Every choreographer should have a perceptive and honest friend to evaluate work before it is unveiled to the public. Watching last night's program by three local dance makers at Dance Arts Moving Arts, one got the distinct impression either that no such analysis had taken place or that Richard Dunston, Nancy Havlik and Elly Porter take only compliments to heart.
At least Dunston is a gifted performer. A member of Melvin Deal's African Heritage Dancers and Drummers, he moved exuberantly, pawing the space around him, bounding high into the air and landing stealthily and silently. However, the two solos he presented looked like half-baked music visualizations, the choreographic equivalent of doodling. "Clap Your Hands One-Two-Three," performed to Ramsey Lewis' electrified jazz, was a jumble of mincing steps, bravura leaps, mumbled words and exhortations to the audience to clap along with the music. "God Knows Best" had Dunston jumping, jesting, flailing and beaming, all to the soul stylings of Shirley Miller.
Both Havlik and Porter take modern dance seriously but have little to say. Nor do they have either the technical capabilities or movement vocabularies to express their ideas.
Havlik, who has come up with more inventive work in past years, presented "Traverse," a nebulous quartet full of anguished looks and hackneyed movement. Why were these women so afraid? Why didn't their bodies convey that fear? "Fac ade -- A Fable" suffered from a similar vagueness: Why is this elfin woman donning a silver mask and schlepping a sack around the stage?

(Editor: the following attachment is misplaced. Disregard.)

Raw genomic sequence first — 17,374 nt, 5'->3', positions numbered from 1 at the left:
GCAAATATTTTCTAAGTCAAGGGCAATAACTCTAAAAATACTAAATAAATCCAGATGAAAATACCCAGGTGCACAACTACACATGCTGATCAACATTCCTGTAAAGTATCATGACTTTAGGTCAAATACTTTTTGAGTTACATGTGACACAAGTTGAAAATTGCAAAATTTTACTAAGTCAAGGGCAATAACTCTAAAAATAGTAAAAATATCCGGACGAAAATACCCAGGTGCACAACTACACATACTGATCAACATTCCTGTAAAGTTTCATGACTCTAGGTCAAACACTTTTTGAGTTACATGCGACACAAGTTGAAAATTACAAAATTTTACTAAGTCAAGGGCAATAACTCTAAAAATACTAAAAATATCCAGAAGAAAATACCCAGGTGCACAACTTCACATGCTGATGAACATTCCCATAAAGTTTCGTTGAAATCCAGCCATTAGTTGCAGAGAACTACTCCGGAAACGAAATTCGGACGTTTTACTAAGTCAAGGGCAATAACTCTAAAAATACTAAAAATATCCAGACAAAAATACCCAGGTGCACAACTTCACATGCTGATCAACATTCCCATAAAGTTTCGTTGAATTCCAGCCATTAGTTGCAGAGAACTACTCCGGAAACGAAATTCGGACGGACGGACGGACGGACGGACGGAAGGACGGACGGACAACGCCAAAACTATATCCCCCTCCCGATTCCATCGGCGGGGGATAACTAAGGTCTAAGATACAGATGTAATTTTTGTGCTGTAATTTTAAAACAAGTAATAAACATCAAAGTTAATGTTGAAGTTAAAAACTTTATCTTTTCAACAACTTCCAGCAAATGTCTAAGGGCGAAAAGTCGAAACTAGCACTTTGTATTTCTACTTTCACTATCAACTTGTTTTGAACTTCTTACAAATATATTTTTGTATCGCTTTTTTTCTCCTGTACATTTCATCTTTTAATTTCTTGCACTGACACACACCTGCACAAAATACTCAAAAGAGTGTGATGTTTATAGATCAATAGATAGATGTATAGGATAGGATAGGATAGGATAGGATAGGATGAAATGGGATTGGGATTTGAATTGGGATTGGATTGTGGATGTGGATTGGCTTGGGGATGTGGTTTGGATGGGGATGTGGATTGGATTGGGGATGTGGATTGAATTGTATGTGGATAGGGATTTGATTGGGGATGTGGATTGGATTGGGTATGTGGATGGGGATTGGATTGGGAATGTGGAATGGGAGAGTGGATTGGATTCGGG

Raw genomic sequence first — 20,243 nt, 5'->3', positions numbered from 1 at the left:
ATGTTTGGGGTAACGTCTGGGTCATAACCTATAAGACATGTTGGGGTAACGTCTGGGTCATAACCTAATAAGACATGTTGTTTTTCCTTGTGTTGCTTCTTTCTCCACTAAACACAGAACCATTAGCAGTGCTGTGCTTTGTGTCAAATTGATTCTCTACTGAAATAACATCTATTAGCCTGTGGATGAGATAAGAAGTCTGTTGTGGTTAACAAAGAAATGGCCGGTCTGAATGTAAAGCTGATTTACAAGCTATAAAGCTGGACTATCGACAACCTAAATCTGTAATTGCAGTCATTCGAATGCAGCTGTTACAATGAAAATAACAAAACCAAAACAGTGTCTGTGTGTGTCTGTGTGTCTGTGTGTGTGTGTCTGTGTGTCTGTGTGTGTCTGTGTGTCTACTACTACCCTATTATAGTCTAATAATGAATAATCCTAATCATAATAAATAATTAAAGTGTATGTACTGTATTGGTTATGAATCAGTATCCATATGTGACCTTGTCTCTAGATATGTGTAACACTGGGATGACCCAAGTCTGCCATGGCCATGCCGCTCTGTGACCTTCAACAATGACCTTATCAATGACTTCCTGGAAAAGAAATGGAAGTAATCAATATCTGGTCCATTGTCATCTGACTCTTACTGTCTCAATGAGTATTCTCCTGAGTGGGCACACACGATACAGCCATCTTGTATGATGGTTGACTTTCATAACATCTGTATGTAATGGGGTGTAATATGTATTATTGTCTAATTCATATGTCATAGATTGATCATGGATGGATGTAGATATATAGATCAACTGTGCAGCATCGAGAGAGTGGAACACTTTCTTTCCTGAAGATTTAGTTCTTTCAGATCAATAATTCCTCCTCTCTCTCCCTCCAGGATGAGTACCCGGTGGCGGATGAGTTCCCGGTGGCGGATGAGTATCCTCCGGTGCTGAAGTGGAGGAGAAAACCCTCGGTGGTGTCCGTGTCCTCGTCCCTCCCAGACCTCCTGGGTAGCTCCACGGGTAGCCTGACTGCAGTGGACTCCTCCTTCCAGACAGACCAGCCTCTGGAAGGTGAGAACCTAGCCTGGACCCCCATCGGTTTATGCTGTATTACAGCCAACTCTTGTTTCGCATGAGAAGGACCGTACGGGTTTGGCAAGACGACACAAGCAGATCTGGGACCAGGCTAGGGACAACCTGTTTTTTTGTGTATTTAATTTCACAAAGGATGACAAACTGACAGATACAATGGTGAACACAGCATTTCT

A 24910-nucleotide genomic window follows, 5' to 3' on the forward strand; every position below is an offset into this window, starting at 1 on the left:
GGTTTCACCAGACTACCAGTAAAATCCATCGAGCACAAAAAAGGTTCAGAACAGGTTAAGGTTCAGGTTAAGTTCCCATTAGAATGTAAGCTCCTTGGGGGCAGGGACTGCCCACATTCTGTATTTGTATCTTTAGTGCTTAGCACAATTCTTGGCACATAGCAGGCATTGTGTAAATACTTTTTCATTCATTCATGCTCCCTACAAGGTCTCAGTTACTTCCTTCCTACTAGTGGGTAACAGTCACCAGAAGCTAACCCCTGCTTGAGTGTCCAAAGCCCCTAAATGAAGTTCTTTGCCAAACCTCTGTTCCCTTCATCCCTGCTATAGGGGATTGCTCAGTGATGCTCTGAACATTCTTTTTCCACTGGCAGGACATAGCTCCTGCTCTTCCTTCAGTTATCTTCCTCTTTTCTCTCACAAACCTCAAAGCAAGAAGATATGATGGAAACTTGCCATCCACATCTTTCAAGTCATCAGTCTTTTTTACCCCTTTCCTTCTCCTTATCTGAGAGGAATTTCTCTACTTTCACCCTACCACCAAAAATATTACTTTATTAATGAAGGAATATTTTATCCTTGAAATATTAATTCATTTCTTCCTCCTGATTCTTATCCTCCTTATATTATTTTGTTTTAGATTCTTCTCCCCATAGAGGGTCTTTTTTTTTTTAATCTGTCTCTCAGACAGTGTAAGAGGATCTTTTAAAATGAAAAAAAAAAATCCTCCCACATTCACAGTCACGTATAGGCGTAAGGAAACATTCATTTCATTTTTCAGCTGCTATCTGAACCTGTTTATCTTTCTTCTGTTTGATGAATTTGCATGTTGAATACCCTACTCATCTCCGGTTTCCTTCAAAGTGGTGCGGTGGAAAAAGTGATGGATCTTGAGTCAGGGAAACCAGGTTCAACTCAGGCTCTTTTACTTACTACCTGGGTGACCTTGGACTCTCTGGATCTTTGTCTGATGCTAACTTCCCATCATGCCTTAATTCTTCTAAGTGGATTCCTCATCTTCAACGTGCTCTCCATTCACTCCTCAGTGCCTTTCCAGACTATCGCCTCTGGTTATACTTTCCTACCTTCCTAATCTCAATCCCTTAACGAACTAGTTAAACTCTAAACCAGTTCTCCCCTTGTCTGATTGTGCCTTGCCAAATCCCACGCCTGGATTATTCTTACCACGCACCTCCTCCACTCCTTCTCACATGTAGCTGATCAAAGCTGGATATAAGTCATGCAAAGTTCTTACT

Porter offered a solo almost laughable in its pretension. "Woven Threads -- 1985" had her languorously lunging and preening while wrapped in a purple cloth. All jutting elbows and knees, she came off as a bargain basement Martha Graham. Porter's trio "Some Day ... " purported to speak to the issue of motherhood.
What one saw were three women cavorting aimlessly about with tiny cloth babies stuck to their fronts or, in one case, covering an entire robe. Labor was suggested by means of some very heavy breathing.
The program will be repeated tonight at 8 p.m. and tomorrow at 5 p.m